In our third installment with Michael Shafman, CEO at NexCloud Consulting, we cover some of the misconceptions people have when dealing with audits. Michael covers the value he gets from having a robust accounting tech stack to deal with potential audits. Being able to leverage tools that can simplify your data search and provide transparency into your transactions can be a real lifesaver in these processes for both you and your clients.
What is your experience dealing with Audits?
I started my accounting career over a decade ago as an auditor at KPMG in one of their Toronto offices. I spent most of my first four years between KPMG and a midsize firm in Toronto as a financial statement auditor. I understand what’s required from a firm perspective. I’ve also been on the receiving end on the company side for financial statements and CRA audits before. Some personally like my wife’s company for a GST audit, as a finance leader, helping facilitate for clients and helping team members with audits as things came up.
What are the types of audits that people are at risk?
There are two different concepts at play here. The first one is financial statement audits. Financial statement audits are going to typically be a requirement, either regulatory or from a stakeholder. These are audits that are required and not triggered randomly and are performed by licenced CPA firms. On the other side, there are CRA audits, which typically can be random, triggered by a criteria or variance they are looking for, or based on a targeted revenue or expense type that CRA feels is more prone to error or subjective decisions. Accounting firms will remember when CRA has targeted rental income, professional fees, primary residence exemptions and such. They send a letter to a large pool of taxpayers that fall into their targeted category, tell them they might be selected for audit on that topic, and that they can make changes without penalty if they have reported an error. They don’t have the resources to audit everyone so they hope the letter triggers tax payors to amend, and they only audit a small sample of those they reached out to Depending on the audit, they might mostly be looking for backup for transactions. And the backup is the easy thing that Dext can help solve.
How can people avoid triggering them?
You have the random ones and the ones that are on purpose. If you are using an accounting firm, they should hopefully be able to spot things that might trigger an audit with CRA ahead of time were in their control. They will run a variance analysis, and they will take a look. So you want to keep your financial statements mapped the same way to your tax returns and keep them consistent from year to year because CRA will look for big jumps and drops to see if there are changes. It’s not necessarily anything that’s in anyone’s control. People have fluctuations in their business, and it might just automatically cause it. It is better to be prepared for it than to prevent it because there are so many unknowns. In recent years, first-year corporations have been hit disproportionately with GST audits when claiming refunds as is common when getting new businesses up and running. This was the case for my wife’s company and I was prepared for it. It took me all of 15 minutes for it to pass with flying covers, and most of that time was my letter addressing the CRA agent.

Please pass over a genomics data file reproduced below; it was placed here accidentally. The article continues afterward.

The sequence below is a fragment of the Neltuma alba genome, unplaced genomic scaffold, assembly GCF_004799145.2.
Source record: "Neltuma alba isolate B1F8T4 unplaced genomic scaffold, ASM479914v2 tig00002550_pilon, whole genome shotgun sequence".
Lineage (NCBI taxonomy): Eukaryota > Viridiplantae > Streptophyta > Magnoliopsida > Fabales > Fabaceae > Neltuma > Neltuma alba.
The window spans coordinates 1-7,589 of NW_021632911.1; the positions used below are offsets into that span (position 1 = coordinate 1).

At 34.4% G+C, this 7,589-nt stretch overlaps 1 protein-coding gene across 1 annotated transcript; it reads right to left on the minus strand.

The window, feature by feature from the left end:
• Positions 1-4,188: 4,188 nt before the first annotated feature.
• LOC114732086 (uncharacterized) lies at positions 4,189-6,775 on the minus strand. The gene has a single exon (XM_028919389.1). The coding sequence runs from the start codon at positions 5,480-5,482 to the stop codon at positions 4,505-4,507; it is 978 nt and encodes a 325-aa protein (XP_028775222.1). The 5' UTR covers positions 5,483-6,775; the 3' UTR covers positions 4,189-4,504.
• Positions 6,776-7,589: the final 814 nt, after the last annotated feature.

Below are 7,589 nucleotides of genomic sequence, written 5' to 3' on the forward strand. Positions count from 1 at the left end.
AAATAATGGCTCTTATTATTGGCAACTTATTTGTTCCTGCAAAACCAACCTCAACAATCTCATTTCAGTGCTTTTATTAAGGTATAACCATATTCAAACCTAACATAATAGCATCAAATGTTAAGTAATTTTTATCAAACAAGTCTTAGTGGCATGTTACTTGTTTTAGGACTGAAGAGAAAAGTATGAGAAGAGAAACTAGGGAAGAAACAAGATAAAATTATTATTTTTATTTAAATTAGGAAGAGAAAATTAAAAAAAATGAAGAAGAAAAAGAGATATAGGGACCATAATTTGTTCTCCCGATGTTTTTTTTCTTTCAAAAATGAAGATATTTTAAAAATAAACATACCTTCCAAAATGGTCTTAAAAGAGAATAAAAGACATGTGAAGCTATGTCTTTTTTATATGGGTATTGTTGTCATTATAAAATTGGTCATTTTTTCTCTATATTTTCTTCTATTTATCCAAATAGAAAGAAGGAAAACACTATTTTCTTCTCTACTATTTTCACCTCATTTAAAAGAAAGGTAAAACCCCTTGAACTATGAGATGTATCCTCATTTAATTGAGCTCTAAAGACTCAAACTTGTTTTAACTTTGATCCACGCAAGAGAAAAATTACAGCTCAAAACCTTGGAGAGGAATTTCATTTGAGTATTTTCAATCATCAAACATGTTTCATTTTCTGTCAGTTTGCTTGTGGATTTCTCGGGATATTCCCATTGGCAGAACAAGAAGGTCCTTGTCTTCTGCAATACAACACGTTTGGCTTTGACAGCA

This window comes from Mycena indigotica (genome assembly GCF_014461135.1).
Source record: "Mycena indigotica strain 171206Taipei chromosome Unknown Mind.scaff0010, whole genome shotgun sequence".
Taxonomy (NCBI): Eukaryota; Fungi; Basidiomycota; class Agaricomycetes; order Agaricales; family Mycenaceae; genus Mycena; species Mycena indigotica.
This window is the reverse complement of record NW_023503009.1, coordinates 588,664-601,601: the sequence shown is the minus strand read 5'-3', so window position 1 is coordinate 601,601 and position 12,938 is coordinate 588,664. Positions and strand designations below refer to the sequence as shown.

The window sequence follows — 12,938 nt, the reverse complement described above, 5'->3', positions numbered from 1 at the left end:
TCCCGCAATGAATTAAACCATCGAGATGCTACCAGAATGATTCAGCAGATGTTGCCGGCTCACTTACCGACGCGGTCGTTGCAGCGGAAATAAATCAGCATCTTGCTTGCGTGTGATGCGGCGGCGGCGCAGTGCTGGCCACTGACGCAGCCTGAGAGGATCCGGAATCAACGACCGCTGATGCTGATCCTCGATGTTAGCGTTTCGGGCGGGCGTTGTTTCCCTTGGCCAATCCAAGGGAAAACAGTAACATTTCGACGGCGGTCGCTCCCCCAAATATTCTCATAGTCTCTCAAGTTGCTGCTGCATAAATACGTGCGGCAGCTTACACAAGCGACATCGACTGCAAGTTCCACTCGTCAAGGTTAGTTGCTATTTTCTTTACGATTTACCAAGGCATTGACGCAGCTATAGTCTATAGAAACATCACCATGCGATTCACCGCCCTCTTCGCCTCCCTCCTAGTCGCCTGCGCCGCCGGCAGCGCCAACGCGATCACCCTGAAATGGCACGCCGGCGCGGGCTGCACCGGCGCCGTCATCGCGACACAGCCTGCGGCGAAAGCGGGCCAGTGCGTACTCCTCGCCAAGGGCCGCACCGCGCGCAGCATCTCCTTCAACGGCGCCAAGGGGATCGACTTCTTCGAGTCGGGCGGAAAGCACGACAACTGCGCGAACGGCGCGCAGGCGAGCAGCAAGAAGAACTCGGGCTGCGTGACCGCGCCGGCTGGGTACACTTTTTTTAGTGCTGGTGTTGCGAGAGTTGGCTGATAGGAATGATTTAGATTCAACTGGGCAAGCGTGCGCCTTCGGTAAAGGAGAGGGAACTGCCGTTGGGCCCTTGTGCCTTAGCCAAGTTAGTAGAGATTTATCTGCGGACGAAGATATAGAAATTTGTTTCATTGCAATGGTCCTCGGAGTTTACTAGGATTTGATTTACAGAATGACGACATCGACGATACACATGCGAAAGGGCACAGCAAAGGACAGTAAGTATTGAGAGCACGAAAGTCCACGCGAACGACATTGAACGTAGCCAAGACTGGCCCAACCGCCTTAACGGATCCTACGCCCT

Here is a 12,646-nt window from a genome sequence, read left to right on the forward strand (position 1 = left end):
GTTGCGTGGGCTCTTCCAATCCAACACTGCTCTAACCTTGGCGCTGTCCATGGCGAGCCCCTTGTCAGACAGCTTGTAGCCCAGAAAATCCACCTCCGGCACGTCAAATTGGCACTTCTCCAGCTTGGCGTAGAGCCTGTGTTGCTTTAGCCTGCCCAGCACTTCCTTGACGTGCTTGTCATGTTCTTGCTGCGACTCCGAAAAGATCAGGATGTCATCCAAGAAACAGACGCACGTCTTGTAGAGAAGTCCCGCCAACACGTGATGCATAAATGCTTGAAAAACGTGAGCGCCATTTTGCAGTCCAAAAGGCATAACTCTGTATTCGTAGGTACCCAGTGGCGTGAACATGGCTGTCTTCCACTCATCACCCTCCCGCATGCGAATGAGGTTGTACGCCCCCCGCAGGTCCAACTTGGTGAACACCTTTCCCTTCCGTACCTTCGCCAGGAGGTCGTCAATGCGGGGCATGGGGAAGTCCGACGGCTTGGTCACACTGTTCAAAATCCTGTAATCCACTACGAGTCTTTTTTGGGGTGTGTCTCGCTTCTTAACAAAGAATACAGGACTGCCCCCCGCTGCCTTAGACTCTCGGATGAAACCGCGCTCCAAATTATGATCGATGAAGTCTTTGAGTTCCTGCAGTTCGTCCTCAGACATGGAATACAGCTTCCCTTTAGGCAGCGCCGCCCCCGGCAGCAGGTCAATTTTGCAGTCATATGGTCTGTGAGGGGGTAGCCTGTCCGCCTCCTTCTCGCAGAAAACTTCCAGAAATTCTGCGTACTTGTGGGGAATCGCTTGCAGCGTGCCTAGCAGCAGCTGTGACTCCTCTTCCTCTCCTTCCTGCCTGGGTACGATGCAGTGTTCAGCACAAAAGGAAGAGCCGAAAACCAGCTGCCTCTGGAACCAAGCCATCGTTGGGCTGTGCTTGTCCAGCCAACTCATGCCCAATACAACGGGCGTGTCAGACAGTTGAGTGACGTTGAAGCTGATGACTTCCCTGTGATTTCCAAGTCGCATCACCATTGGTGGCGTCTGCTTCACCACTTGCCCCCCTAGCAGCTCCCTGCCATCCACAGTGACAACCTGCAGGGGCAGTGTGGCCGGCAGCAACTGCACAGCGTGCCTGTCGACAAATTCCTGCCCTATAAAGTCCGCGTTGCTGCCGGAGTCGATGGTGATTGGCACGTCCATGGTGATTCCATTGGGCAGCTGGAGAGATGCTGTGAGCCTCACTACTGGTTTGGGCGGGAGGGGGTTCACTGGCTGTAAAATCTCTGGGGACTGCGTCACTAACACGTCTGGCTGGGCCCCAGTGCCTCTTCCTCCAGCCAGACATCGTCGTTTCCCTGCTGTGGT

What are some of the benefits that a product like Dext can provide to help with audits?
It starts with the accessibility of information. I can go into the platform and quickly download anything that I need to provide to an auditor. Dext makes it easier to keep track of everything and how it connects to my other tools, so it’s super easy to identify and match it to the payment inside of there as well. Because everything’s all connected it’s not even difficult to go back and search for dates or specific transactions because if you’re using the system right, it’s all there.
I can quickly go ahead and shoot auditors bank statements, a report from Xero. Here are all the payment dates, and here’s everything, and here are the purchases that match. So it becomes a very quick process to facilitate making it easy for yourself and your auditor. There have been many times where it would take me longer to get a junior up to speed than to just grab all the information from Dext myself.
What is the process like without a tool like Dext?
There is a significant amount of frustration from CRA auditors when they have to cut through a messy paper trail. The fact that I can say, I can find that and get it for you. They’re like, What, really? Because a lot of the time they get disorganized people who don’t use an accounting system and filing system (paper or electronic) and they can’t connect it to any bank statements or transactions. They have to think, which one was it, and they have to find the transaction in their backup – whatever form it may be. Maybe it’s in a shoebox, maybe it doesn’t exist – it can be variable. When things aren’t in order, it makes the process extremely difficult. Some people can do it, but having a robust tech stack to go from point to point makes it easy to find what you need and reduce the process’s overall length. The traditional accounting firm relationship is to receive a trial balance at year-end to prepare a T2 Notice to Reader. This doesn’t give you insight into the quality of information you’re receiving and what would happen if the client was audited. Dext helps to change this and starts to give you a greater level of comfort and ease in the quality of information you’re receiving from clients.